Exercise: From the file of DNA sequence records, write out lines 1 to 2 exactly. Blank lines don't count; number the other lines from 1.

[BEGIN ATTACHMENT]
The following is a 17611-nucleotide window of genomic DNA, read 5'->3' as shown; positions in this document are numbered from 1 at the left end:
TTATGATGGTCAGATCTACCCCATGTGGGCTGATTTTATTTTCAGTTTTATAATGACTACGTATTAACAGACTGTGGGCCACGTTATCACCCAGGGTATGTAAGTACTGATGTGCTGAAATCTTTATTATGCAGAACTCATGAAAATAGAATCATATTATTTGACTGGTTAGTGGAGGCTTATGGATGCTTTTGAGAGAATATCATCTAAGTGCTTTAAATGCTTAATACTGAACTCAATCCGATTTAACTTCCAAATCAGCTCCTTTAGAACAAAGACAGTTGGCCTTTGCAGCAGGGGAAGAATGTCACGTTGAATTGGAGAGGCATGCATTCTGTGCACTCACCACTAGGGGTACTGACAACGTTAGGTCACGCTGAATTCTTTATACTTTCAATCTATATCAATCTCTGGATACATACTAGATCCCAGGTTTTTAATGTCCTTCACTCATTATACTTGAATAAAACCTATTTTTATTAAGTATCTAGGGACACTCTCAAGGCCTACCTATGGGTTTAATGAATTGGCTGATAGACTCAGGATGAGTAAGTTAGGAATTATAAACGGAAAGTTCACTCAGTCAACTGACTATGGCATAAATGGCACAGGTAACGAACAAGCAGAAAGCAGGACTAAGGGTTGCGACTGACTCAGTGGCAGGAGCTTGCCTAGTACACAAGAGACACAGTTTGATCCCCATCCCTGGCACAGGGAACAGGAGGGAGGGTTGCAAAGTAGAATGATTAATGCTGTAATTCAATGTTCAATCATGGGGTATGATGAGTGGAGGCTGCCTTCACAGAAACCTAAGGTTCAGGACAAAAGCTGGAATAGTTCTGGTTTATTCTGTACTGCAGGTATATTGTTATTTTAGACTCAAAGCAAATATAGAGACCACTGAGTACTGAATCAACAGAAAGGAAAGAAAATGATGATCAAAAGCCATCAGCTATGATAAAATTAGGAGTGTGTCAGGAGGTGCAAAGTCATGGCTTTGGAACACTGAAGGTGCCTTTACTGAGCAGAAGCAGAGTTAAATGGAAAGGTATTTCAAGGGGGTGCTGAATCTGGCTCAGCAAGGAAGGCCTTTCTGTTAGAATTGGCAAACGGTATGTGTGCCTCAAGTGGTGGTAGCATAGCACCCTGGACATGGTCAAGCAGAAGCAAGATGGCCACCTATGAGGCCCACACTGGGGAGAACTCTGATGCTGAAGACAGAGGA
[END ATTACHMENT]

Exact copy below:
The following is a 17611-nucleotide window of genomic DNA, read 5'->3' as shown; positions in this document are numbered from 1 at the left end:
TTATGATGGTCAGATCTACCCCATGTGGGCTGATTTTATTTTCAGTTTTATAATGACTACGTATTAACAGACTGTGGGCCACGTTATCACCCAGGGTATGTAAGTACTGATGTGCTGAAATCTTTATTATGCAGAACTCATGAAAATAGAATCATATTATTTGACTGGTTAGTGGAGGCTTATGGATGCTTTTGAGAGAATATCATCTAAGTGCTTTAAATGCTTAATACTGAACTCAATCCGATTTAACTTCCAAATCAGCTCCTTTAGAACAAAGACAGTTGGCCTTTGCAGCAGGGGAAGAATGTCACGTTGAATTGGAGAGGCATGCATTCTGTGCACTCACCACTAGGGGTACTGACAACGTTAGGTCACGCTGAATTCTTTATACTTTCAATCTATATCAATCTCTGGATACATACTAGATCCCAGGTTTTTAATGTCCTTCACTCATTATACTTGAATAAAACCTATTTTTATTAAGTATCTAGGGACACTCTCAAGGCCTACCTATGGGTTTAATGAATTGGCTGATAGACTCAGGATGAGTAAGTTAGGAATTATAAACGGAAAGTTCACTCAGTCAACTGACTATGGCATAAATGGCACAGGTAACGAACAAGCAGAAAGCAGGACTAAGGGTTGCGACTGACTCAGTGGCAGGAGCTTGCCTAGTACACAAGAGACACAGTTTGATCCCCATCCCTGGCACAGGGAACAGGAGGGAGGGTTGCAAAGTAGAATGATTAATGCTGTAATTCAATGTTCAATCATGGGGTATGATGAGTGGAGGCTGCCTTCACAGAAACCTAAGGTTCAGGACAAAAGCTGGAATAGTTCTGGTTTATTCTGTACTGCAGGTATATTGTTATTTTAGACTCAAAGCAAATATAGAGACCACTGAGTACTGAATCAACAGAAAGGAAAGAAAATGATGATCAAAAGCCATCAGCTATGATAAAATTAGGAGTGTGTCAGGAGGTGCAAAGTCATGGCTTTGGAACACTGAAGGTGCCTTTACTGAGCAGAAGCAGAGTTAAATGGAAAGGTATTTCAAGGGGGTGCTGAATCTGGCTCAGCAAGGAAGGCCTTTCTGTTAGAATTGGCAAACGGTATGTGTGCCTCAAGTGGTGGTAGCATAGCACCCTGGACATGGTCAAGCAGAAGCAAGATGGCCACCTATGAGGCCCACACTGGGGAGAACTCTGATGCTGAAGACAGAGGA